Language Education for Accounting Professionals (L.E.A.P.)
by Theresa Wojtasiewicz
Language: the words, their pronunciation, and the methods of combining them used and understood by a community
Culture: the customary beliefs, social forms, and material traits of a racial, religious, or social group; also: the characteristic features of everyday existence (as diversions or a way of life) shared by people in a place or time
From Merriam Webster’s on-line dictionary, www.m-w.com
I met a man a few years ago who had just recently come over from Jordan. He was qualified as an accountant in his country of origin, but he did not have Canadian experience or Canadian qualifications to get a job in the accounting field; nor was he confident about his English language skills at the time. Over the past two years, while working at a low-paying job, he attended university to get his Canadian qualifications and he now has full time employment in his field.
Within the next 10 years, at least one-third of accountants in Canada will be retiring. For an internationally trained accountant, this is good news. It means there will be jobs in his or her field. However, many newcomers who are qualified accountants in their country of origin may still find it difficult to get a job in their field, and be forced to take lower paying jobs in other industries. Or, they may get employment in their field but find themselves unable to get promoted to the next level because of their limitations in written and/or oral language skills. Or, they may be held back because of difficulties adjusting to the differences between Canadian business culture and the business culture in their country of origin.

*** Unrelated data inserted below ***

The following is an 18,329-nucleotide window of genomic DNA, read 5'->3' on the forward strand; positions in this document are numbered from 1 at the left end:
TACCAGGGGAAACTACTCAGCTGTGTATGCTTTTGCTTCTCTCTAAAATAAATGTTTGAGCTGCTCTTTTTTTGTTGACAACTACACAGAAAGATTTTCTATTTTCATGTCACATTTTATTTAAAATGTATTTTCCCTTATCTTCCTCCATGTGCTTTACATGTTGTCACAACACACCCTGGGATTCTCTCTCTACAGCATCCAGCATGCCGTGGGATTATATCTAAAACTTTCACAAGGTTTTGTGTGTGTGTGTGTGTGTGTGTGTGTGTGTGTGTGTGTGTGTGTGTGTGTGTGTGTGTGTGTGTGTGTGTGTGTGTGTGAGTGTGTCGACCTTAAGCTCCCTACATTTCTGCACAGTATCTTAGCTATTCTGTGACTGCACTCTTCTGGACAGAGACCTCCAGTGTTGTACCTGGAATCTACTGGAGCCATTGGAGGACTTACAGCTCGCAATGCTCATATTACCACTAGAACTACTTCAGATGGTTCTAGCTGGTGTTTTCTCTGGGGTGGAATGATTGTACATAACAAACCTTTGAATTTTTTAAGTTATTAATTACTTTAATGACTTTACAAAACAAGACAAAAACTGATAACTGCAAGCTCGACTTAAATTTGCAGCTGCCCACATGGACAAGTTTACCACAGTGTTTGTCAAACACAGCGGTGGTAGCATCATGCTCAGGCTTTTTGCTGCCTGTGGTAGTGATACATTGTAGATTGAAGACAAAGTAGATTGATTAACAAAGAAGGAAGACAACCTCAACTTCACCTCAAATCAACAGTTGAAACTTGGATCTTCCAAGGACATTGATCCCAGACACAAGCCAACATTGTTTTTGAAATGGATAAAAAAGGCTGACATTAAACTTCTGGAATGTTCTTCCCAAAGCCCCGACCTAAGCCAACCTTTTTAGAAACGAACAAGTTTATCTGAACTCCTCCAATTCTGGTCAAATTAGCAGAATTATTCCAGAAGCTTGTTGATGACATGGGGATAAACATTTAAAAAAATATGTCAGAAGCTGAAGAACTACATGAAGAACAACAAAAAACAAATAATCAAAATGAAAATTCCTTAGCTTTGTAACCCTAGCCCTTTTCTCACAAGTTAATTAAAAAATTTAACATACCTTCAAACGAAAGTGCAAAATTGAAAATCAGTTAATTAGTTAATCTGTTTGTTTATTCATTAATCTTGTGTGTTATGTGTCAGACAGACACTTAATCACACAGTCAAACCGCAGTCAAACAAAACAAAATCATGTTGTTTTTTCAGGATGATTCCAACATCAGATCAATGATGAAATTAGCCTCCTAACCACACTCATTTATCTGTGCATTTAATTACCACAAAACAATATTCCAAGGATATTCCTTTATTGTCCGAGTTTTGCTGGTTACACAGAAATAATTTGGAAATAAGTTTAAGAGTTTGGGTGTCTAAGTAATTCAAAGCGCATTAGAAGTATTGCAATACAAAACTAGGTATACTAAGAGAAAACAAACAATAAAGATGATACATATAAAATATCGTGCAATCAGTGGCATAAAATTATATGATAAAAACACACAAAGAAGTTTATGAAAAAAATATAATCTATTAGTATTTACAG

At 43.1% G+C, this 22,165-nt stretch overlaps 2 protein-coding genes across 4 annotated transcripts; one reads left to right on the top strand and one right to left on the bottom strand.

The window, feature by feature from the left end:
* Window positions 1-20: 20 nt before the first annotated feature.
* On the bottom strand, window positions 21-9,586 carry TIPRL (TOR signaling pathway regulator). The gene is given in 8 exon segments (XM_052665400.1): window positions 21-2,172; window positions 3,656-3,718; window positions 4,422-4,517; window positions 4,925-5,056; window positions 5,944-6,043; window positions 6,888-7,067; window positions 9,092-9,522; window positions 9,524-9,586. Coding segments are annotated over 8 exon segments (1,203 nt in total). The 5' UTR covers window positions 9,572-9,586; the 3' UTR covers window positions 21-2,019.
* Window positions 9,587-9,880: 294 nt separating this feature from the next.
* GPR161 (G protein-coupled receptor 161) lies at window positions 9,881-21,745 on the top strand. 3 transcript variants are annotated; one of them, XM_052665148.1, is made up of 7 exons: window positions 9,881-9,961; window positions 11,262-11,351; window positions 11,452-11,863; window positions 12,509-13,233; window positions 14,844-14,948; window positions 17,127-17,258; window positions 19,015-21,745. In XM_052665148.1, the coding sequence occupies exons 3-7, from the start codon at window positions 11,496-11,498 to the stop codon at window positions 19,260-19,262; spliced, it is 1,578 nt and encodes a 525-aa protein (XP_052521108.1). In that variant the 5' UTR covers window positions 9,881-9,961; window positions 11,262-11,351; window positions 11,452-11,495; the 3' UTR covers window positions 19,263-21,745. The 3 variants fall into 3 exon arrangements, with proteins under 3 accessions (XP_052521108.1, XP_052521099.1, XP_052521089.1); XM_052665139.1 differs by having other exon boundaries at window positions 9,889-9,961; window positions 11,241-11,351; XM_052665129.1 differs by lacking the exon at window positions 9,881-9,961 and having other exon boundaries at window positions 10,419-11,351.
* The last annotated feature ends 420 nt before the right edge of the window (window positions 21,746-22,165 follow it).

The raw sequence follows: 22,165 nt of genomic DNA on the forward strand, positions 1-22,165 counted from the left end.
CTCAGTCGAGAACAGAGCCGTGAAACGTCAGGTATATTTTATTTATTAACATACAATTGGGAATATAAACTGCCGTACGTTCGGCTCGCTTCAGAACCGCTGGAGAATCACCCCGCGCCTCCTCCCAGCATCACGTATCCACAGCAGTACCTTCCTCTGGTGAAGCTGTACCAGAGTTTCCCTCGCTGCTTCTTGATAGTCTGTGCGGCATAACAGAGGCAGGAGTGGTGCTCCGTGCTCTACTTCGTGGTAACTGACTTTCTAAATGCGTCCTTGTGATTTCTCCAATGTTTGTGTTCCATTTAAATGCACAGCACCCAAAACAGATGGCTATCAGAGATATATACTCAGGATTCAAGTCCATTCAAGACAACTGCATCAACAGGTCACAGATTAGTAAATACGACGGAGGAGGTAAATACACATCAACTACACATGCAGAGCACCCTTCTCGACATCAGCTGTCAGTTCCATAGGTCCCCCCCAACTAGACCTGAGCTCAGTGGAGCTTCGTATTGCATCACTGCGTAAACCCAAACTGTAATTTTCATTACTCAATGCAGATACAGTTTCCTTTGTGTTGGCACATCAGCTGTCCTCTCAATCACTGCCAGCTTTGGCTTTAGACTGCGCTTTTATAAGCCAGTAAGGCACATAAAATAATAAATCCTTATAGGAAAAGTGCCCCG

This is where L.E.A.P. – Language Education for Accounting Professionals – can help.
L.E.A.P. helps newcomers in the accounting field find the solutions for problems they may be having that keep them from excelling in their jobs and going up the promotion list.
An employer, for example, might tell the employee at his or her six month review that while they do their jobs well, their writing skills are poor, or their heavy accent may be preventing their clients from understanding them well. Even something as ordinary as a handshake could pose difficulties in the workplace which an employer might point out, for example, in Asian business culture, shaking hands with your boss is rude while in Canadian business culture shaking hands when greeting one another is normal, and expected.
What does L.E.A.P. offer?
L.E.A.P. looks at each individual student’s situation and builds a program that focuses on what areas the student needs to improve in.
- Spoken English vs. written English
Speaking grammatically correct English may be more difficult than writing it for the newcomer. Also, they may not be comfortable knowing when it is acceptable to break the rules of grammar when speaking. In the Grammar for Speakers of English and English Conversation for Office Professionals classes, the student will increase their vocabulary and understand and become comfortable with how and when to use formal and informal language in the workplace.
- Written communication
In the Business Writing class, students will learn how to write and respond to emails, memos, letters, and reports, how to respond to complaints and billing issues, and how and when to use formal vs. informal language.